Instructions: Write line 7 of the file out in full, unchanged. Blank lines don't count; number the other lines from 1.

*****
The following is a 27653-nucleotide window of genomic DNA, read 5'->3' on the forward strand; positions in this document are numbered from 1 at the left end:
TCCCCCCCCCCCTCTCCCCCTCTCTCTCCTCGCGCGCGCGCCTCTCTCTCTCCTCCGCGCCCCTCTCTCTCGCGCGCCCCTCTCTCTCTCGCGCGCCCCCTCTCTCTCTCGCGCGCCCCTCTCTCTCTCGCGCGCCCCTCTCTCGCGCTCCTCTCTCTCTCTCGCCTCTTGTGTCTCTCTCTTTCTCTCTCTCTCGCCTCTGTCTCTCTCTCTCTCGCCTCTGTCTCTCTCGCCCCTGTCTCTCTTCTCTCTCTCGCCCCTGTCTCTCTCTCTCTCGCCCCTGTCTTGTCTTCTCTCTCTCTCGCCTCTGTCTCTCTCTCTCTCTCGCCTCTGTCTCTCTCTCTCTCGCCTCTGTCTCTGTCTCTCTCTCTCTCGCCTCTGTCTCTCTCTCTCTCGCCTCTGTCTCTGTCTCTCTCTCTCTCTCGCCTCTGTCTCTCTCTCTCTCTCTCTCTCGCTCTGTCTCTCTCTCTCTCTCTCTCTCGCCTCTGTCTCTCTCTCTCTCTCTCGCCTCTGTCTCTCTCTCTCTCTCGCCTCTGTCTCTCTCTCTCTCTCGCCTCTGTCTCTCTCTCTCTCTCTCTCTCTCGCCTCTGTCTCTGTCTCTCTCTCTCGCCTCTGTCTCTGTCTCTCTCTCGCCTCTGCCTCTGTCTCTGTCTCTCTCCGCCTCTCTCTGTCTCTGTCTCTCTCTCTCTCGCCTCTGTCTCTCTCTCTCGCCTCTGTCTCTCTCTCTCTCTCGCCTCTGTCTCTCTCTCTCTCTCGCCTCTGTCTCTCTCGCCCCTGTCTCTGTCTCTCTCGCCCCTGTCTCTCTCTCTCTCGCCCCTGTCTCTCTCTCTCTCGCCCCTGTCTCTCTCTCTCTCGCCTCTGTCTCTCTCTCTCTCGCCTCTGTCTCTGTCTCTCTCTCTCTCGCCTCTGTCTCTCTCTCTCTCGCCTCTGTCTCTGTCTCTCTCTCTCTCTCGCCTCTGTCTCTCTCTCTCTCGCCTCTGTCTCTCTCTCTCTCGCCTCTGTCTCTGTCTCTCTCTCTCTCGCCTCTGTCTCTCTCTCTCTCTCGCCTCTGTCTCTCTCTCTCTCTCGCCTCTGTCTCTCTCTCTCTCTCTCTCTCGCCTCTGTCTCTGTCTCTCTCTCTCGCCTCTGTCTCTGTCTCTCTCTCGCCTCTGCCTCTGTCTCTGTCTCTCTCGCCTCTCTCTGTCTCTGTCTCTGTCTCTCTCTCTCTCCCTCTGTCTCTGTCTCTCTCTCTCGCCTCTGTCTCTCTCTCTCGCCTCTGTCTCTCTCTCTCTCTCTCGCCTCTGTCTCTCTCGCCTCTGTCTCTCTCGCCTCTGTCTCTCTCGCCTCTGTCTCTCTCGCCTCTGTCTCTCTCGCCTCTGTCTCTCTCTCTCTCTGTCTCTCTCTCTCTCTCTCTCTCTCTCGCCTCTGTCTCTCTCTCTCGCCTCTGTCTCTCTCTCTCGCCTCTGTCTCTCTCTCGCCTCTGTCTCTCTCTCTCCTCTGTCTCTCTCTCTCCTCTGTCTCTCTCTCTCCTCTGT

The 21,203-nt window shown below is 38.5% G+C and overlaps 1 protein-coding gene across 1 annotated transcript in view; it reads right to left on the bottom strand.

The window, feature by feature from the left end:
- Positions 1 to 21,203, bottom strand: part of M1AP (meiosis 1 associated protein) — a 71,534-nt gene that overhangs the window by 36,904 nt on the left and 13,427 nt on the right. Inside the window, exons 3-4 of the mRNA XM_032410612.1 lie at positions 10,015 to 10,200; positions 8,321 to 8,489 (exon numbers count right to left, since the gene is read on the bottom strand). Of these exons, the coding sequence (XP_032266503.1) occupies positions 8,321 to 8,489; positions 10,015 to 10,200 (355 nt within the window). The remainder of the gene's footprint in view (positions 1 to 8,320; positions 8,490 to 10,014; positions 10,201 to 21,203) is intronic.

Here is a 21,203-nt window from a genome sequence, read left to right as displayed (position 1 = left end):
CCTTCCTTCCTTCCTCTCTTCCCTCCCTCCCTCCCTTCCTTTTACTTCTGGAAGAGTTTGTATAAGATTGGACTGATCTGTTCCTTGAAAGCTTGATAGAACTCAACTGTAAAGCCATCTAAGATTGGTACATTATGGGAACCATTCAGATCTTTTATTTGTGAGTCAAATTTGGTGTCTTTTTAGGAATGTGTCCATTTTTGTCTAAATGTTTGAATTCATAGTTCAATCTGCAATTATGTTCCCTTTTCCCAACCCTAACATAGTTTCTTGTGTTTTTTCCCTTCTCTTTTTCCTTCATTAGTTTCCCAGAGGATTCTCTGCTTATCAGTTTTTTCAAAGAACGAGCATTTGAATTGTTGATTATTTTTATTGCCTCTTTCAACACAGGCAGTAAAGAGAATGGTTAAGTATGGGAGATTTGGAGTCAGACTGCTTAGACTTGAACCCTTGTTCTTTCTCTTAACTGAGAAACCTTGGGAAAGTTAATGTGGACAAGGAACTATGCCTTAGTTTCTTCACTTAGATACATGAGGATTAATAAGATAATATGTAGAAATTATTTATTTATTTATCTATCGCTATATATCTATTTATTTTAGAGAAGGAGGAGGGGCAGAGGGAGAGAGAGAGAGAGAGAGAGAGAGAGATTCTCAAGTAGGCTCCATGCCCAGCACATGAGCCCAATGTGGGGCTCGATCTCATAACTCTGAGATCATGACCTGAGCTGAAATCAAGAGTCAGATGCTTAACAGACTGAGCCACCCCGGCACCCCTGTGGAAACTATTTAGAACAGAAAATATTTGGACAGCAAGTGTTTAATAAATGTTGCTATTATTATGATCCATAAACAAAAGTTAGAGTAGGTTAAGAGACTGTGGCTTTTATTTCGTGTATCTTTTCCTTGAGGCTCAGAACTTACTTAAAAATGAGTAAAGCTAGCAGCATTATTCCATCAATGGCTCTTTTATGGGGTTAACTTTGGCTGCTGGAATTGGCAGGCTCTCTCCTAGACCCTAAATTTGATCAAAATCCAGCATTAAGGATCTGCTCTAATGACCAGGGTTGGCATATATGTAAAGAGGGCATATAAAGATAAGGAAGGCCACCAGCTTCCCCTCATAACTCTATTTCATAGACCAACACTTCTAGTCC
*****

CCTTCCTTCCTTCCTCTCTTCCCTCCCTCCCTCCCTTCCTTTTACTTCTGGAAGAGTTTGTATAAGATTGGACTGATCTGTTCCTTGAAAGCTTGATAGAACTCAACTGTAAAGCCATCTAAGATTGGTACATTATGGGAACCATTCAGATCTTTTATTTGTGAGTCAAATTTGGTGTCTTTTTAGGAATGTGTCCATTTTTGTCTAAATGTTTGAATTCATAGTTCAATCTGCAATTATGTTCCCTTTTCCCAACCCTAACATAGTTTCTTGTGTTTTTTCCCTTCTCTTTTTCCTTCATTAGTTTCCCAGAGGATTCTCTGCTTATCAGTTTTTTCAAAGAACGAGCATTTGAATTGTTGATTATTTTTATTGCCTCTTTCAACACAGGCAGTAAAGAGAATGGTTAAGTATGGGAGATTTGGAGTCAGACTGCTTAGACTTGAACCCTTGTTCTTTCTCTTAACTGAGAAACCTTGGGAAAGTTAATGTGGACAAGGAACTATGCCTTAGTTTCTTCACTTAGATACATGAGGATTAATAAGATAATATGTAGAAATTATTTATTTATTTATCTATCGCTATATATCTATTTATTTTAGAGAAGGAGGAGGGGCAGAGGGAGAGAGAGAGAGAGAGAGAGAGAGAGATTCTCAAGTAGGCTCCATGCCCAGCACATGAGCCCAATGTGGGGCTCGATCTCATAACTCTGAGATCATGACCTGAGCTGAAATCAAGAGTCAGATGCTTAACAGACTGAGCCACCCCGGCACCCCTGTGGAAACTATTTAGAACAGAAAATATTTGGACAGCAAGTGTTTAATAAATGTTGCTATTATTATGATCCATAAACAAAAGTTAGAGTAGGTTAAGAGACTGTGGCTTTTATTTCGTGTATCTTTTCCTTGAGGCTCAGAACTTACTTAAAAATGAGTAAAGCTAGCAGCATTATTCCATCAATGGCTCTTTTATGGGGTTAACTTTGGCTGCTGGAATTGGCAGGCTCTCTCCTAGACCCTAAATTTGATCAAAATCCAGCATTAAGGATCTGCTCTAATGACCAGGGTTGGCATATATGTAAAGAGGGCATATAAAGATAAGGAAGGCCACCAGCTTCCCCTCATAACTCTATTTCATAGACCAACACTTCTAGTCC